Why is the new investment bar so high today? Isn't there plenty of euphoria and "animal spirits" to go around with the IPO market returning, marquee acquisitions (e.g., Instagram at $1 billion) and the impending, earth-shattering Facebook IPO?
I believe this new phenomenon of an extraordinarily high bar is an outgrowth of three related forces: (1) the Lean Start Up movement, which has trained entrepreneurs on capital-efficient start-up techniques; (2) the plummeting cost of experimentation and the cloud, which allows entrepreneurs to rent infrastructure that allows them to develop prototypes and pilots much cheaply than ever before; and (3) the proliferation of social media, which allows entrepreneurs to read innumerable books and blogs to educate them on building start-ups and effective fundraising.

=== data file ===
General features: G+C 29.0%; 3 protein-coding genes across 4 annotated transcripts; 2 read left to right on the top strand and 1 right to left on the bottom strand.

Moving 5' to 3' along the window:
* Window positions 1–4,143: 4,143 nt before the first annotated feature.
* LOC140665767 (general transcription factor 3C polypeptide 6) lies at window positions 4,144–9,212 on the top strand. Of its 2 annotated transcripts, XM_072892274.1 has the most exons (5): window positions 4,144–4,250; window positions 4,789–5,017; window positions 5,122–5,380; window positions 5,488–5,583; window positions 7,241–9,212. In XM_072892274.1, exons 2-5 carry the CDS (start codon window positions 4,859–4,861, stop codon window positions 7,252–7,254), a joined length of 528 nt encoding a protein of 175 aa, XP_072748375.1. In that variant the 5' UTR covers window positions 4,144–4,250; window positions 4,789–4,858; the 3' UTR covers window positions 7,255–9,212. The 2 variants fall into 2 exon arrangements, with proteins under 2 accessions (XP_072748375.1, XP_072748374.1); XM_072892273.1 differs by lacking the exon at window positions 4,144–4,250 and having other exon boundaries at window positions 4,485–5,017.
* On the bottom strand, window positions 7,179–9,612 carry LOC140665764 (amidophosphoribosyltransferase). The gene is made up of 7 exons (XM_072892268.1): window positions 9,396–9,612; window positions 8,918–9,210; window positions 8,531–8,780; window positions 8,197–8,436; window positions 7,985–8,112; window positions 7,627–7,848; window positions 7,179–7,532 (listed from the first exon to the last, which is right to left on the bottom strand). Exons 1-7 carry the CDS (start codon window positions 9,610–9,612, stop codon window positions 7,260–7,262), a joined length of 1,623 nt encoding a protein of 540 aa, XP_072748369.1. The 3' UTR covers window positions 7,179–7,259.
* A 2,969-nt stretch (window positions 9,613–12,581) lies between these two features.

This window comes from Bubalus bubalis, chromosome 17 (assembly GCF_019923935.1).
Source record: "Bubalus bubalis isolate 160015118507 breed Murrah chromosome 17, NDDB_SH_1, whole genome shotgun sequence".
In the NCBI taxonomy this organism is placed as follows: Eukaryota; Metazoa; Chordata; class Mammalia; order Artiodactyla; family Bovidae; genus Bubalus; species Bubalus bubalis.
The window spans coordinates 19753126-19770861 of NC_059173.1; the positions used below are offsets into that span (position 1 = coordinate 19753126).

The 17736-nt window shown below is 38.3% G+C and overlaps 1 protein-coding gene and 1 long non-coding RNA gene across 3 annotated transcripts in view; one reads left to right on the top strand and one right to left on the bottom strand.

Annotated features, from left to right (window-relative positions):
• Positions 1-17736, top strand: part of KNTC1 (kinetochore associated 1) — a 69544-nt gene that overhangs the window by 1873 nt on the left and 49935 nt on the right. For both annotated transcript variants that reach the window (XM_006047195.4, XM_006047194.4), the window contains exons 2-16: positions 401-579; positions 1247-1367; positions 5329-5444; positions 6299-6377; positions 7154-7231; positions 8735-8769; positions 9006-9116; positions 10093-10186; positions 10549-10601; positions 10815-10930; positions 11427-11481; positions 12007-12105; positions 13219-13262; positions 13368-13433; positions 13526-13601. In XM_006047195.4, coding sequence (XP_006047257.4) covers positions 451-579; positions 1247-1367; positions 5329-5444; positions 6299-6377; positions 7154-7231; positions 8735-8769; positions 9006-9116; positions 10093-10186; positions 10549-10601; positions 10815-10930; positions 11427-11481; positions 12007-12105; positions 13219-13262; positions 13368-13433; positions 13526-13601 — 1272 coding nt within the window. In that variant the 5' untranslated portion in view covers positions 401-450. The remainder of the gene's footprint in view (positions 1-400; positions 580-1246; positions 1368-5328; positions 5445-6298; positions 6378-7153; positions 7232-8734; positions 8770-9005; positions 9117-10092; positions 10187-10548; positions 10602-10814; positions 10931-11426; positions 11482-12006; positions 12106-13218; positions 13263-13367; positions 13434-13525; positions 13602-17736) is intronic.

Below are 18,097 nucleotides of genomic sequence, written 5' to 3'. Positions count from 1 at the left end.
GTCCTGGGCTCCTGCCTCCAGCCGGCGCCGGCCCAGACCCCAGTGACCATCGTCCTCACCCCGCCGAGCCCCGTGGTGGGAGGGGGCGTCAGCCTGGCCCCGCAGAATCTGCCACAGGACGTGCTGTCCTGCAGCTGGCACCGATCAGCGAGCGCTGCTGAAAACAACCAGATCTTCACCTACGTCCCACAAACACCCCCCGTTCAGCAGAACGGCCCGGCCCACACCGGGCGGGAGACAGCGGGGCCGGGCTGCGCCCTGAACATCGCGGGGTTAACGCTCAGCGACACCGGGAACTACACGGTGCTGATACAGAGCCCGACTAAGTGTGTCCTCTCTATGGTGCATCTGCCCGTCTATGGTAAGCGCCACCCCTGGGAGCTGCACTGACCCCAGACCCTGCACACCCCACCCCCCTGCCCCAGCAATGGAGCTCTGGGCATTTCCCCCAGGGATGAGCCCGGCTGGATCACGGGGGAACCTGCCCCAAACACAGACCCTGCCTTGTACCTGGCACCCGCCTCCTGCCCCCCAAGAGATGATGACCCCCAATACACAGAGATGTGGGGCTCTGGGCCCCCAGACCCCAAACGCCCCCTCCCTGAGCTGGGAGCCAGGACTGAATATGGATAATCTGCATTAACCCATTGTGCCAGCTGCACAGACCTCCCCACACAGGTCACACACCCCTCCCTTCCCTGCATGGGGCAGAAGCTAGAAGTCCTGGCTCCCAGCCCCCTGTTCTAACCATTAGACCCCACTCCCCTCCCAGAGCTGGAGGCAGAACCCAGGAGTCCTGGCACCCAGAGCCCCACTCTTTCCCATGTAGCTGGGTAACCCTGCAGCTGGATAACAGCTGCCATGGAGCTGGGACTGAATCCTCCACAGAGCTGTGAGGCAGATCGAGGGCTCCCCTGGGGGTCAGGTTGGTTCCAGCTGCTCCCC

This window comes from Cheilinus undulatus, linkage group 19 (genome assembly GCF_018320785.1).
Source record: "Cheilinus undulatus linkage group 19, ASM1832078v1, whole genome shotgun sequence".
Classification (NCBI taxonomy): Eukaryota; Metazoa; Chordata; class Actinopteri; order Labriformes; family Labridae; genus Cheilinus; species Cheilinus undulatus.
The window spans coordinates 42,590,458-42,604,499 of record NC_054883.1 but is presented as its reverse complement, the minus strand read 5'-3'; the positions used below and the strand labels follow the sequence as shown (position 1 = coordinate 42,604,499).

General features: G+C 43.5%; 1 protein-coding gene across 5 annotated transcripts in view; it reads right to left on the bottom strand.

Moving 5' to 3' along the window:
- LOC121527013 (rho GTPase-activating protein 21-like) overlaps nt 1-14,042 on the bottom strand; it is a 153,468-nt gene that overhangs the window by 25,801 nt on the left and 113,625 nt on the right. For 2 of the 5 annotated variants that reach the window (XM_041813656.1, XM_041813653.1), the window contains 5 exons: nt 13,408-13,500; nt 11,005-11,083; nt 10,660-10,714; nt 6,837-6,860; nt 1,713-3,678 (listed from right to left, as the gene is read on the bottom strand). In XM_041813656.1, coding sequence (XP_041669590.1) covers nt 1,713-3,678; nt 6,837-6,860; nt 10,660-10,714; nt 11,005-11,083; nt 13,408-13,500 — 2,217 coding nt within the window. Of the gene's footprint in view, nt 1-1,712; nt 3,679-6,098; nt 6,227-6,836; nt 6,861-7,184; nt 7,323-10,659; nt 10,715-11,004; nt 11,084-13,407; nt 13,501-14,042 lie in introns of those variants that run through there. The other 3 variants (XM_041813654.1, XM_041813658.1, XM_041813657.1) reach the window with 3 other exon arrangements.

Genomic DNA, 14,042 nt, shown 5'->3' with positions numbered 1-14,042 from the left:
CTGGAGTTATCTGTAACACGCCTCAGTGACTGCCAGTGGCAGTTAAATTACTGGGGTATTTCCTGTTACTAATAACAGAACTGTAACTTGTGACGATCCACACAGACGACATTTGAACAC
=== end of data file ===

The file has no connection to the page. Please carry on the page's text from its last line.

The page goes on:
These three forces have led to a major increase in the collective "Start-Up IQ" of both entrepereneurs and VCs, while at the same time putting in their hands inexpensive tools to progress with their ideas. Thus, if you are an entrepreneur, your competitors – not necessarily market-based competitors but simply other entrepreneurs who are pursuing capital – are that much more sophisticated and advanced than ever before.